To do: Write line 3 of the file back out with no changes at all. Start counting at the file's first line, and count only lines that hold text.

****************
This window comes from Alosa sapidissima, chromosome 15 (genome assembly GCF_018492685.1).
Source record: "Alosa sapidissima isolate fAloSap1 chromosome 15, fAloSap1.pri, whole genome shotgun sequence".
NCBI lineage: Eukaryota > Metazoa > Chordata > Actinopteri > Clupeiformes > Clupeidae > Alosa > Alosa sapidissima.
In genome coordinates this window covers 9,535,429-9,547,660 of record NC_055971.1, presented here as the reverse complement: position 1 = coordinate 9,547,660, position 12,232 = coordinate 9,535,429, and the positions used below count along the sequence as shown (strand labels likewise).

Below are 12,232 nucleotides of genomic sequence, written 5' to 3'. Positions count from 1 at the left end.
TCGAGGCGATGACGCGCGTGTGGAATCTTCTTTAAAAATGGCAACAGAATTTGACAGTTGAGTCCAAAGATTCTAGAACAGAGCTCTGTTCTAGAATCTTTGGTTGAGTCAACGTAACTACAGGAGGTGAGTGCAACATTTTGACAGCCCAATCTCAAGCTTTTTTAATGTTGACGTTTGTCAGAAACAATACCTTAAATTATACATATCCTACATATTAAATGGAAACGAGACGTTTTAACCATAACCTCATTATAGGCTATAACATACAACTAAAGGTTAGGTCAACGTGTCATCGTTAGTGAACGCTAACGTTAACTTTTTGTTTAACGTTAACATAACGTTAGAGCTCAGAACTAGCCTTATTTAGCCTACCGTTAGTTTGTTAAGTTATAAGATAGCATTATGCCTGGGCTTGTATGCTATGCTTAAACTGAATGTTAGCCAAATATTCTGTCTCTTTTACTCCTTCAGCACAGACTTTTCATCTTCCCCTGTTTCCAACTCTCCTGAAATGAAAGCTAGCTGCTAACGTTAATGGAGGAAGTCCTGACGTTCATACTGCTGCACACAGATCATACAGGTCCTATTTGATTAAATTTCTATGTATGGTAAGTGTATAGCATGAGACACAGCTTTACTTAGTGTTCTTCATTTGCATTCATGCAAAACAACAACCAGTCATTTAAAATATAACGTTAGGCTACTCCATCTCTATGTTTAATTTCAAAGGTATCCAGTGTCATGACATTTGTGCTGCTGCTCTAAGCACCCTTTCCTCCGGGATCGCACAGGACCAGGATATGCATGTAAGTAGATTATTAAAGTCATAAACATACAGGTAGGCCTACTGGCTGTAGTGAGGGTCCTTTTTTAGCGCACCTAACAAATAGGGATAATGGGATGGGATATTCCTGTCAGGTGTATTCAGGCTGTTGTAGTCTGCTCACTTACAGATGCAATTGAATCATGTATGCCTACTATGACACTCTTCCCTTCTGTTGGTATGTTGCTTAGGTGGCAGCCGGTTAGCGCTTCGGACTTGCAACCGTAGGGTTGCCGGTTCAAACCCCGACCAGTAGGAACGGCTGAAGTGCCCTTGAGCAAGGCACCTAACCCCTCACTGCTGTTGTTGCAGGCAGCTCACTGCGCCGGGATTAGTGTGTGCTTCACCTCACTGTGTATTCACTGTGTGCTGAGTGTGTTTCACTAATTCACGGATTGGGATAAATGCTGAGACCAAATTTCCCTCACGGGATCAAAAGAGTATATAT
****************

NCBI lineage: Eukaryota > Metazoa > Chordata > Actinopteri > Clupeiformes > Clupeidae > Alosa > Alosa sapidissima.